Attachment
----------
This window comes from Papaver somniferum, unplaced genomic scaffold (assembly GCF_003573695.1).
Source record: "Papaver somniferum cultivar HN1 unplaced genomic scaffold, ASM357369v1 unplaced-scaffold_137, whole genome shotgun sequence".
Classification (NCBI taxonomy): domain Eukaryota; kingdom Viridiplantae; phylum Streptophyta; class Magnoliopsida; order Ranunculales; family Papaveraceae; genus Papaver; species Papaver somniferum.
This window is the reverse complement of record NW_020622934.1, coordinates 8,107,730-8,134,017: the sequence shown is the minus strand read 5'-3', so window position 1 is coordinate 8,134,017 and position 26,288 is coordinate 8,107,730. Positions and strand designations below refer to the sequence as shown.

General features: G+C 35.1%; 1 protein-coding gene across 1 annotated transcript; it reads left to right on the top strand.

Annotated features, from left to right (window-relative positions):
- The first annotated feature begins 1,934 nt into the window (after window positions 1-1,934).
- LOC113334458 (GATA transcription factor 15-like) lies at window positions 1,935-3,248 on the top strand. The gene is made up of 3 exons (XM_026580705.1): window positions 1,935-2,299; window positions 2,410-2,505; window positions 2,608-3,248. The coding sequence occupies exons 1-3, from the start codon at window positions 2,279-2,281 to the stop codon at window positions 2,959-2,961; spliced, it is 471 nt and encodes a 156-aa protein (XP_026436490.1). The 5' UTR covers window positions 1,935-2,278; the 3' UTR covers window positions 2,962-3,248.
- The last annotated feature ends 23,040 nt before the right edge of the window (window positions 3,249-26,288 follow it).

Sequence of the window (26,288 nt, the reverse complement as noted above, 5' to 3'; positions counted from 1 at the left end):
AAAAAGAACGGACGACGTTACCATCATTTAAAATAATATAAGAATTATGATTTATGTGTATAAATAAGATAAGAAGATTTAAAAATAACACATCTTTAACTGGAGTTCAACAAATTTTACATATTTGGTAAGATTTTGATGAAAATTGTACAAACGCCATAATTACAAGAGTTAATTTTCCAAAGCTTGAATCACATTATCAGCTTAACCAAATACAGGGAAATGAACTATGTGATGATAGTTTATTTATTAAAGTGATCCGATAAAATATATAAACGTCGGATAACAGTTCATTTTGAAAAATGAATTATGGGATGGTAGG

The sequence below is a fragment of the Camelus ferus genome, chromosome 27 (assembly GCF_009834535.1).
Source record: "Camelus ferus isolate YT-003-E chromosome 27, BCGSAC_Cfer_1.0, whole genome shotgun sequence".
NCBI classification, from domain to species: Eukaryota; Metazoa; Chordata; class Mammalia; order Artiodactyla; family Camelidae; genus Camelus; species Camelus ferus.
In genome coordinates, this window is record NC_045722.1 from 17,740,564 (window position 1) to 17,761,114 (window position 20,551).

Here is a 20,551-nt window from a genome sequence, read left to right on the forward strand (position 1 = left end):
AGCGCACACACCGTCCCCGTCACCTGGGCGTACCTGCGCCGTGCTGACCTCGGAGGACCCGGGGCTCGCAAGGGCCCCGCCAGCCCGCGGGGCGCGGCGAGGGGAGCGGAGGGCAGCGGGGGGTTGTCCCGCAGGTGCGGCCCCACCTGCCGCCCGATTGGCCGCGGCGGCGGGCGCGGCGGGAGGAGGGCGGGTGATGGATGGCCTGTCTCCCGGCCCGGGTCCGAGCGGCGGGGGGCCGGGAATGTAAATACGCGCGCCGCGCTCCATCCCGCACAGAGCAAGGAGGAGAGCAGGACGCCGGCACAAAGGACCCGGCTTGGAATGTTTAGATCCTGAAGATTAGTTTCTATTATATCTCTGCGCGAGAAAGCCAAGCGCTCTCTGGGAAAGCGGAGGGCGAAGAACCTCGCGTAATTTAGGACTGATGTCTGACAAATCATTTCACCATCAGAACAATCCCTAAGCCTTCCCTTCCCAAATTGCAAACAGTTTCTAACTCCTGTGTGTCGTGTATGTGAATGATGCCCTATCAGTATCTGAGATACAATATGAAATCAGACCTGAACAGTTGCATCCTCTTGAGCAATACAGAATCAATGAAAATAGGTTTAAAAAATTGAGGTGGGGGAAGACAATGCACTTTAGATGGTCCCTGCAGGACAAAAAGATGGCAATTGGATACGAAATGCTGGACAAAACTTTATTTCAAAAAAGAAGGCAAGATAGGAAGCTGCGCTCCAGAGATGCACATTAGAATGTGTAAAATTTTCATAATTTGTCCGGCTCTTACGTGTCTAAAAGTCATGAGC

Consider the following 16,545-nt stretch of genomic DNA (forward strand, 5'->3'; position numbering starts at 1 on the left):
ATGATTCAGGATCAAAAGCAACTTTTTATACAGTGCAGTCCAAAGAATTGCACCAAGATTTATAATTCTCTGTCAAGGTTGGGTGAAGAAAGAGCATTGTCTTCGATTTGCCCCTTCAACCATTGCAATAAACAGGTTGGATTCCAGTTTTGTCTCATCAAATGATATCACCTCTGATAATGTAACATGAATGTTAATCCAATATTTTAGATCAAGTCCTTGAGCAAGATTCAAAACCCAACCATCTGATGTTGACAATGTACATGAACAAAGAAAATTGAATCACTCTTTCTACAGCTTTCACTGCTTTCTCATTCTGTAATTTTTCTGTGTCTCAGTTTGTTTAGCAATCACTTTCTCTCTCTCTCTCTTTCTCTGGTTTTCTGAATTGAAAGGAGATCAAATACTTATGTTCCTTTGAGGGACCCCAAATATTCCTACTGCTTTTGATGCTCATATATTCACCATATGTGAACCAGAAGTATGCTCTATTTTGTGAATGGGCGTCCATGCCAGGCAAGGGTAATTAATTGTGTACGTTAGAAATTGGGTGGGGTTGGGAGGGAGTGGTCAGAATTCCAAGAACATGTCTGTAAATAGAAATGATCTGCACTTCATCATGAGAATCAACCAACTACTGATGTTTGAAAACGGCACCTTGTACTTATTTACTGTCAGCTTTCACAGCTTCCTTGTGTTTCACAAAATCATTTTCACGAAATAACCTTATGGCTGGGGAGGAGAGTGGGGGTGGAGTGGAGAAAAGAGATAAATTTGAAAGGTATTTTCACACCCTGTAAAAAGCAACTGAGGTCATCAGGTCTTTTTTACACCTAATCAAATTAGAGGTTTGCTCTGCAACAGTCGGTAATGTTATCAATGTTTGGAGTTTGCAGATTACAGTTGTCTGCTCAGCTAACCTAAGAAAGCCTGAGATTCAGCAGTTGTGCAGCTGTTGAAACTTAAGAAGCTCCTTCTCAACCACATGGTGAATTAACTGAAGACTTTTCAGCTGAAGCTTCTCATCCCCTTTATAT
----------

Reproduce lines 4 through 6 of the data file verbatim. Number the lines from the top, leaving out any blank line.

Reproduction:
This window is the reverse complement of record NW_020622934.1, coordinates 8,107,730-8,134,017: the sequence shown is the minus strand read 5'-3', so window position 1 is coordinate 8,134,017 and position 26,288 is coordinate 8,107,730. Positions and strand designations below refer to the sequence as shown.

General features: G+C 35.1%; 1 protein-coding gene across 1 annotated transcript; it reads left to right on the top strand.

Annotated features, from left to right (window-relative positions):